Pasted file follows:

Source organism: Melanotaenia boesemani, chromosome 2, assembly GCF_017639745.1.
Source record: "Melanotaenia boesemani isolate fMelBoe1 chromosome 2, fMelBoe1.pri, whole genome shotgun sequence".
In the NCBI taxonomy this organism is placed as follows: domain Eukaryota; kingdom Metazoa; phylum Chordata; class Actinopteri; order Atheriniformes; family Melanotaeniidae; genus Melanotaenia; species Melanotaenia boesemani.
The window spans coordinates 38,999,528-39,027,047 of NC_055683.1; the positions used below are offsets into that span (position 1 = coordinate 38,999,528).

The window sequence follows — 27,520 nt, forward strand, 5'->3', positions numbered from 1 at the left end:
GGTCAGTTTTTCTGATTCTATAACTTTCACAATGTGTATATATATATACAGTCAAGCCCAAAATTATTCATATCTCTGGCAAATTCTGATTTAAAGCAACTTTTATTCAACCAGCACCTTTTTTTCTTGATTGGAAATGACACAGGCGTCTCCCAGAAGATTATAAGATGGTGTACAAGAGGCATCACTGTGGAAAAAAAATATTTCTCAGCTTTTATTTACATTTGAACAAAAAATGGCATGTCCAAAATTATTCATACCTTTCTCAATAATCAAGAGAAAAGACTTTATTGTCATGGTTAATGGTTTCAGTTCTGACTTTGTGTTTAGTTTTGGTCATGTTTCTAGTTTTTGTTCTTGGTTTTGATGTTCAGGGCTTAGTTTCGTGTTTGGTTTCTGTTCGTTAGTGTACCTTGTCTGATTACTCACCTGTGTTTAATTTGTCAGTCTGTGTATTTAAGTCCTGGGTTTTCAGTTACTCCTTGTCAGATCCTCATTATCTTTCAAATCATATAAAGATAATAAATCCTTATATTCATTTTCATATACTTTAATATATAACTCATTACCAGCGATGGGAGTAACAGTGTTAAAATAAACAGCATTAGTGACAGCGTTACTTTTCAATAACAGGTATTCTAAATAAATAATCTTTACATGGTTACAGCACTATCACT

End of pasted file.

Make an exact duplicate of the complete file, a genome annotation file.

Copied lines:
Source organism: Melanotaenia boesemani, chromosome 2, assembly GCF_017639745.1.
Source record: "Melanotaenia boesemani isolate fMelBoe1 chromosome 2, fMelBoe1.pri, whole genome shotgun sequence".
In the NCBI taxonomy this organism is placed as follows: domain Eukaryota; kingdom Metazoa; phylum Chordata; class Actinopteri; order Atheriniformes; family Melanotaeniidae; genus Melanotaenia; species Melanotaenia boesemani.
The window spans coordinates 38,999,528-39,027,047 of NC_055683.1; the positions used below are offsets into that span (position 1 = coordinate 38,999,528).

The window sequence follows — 27,520 nt, forward strand, 5'->3', positions numbered from 1 at the left end:
GGTCAGTTTTTCTGATTCTATAACTTTCACAATGTGTATATATATATACAGTCAAGCCCAAAATTATTCATATCTCTGGCAAATTCTGATTTAAAGCAACTTTTATTCAACCAGCACCTTTTTTTCTTGATTGGAAATGACACAGGCGTCTCCCAGAAGATTATAAGATGGTGTACAAGAGGCATCACTGTGGAAAAAAAATATTTCTCAGCTTTTATTTACATTTGAACAAAAAATGGCATGTCCAAAATTATTCATACCTTTCTCAATAATCAAGAGAAAAGACTTTATTGTCATGGTTAATGGTTTCAGTTCTGACTTTGTGTTTAGTTTTGGTCATGTTTCTAGTTTTTGTTCTTGGTTTTGATGTTCAGGGCTTAGTTTCGTGTTTGGTTTCTGTTCGTTAGTGTACCTTGTCTGATTACTCACCTGTGTTTAATTTGTCAGTCTGTGTATTTAAGTCCTGGGTTTTCAGTTACTCCTTGTCAGATCCTCATTATCTTTCAAATCATATAAAGATAATAAATCCTTATATTCATTTTCATATACTTTAATATATAACTCATTACCAGCGATGGGAGTAACAGTGTTAAAATAAACAGCATTAGTGACAGCGTTACTTTTCAATAACAGGTATTCTAAATAAATAATCTTTACATGGTTACAGCACTATCACT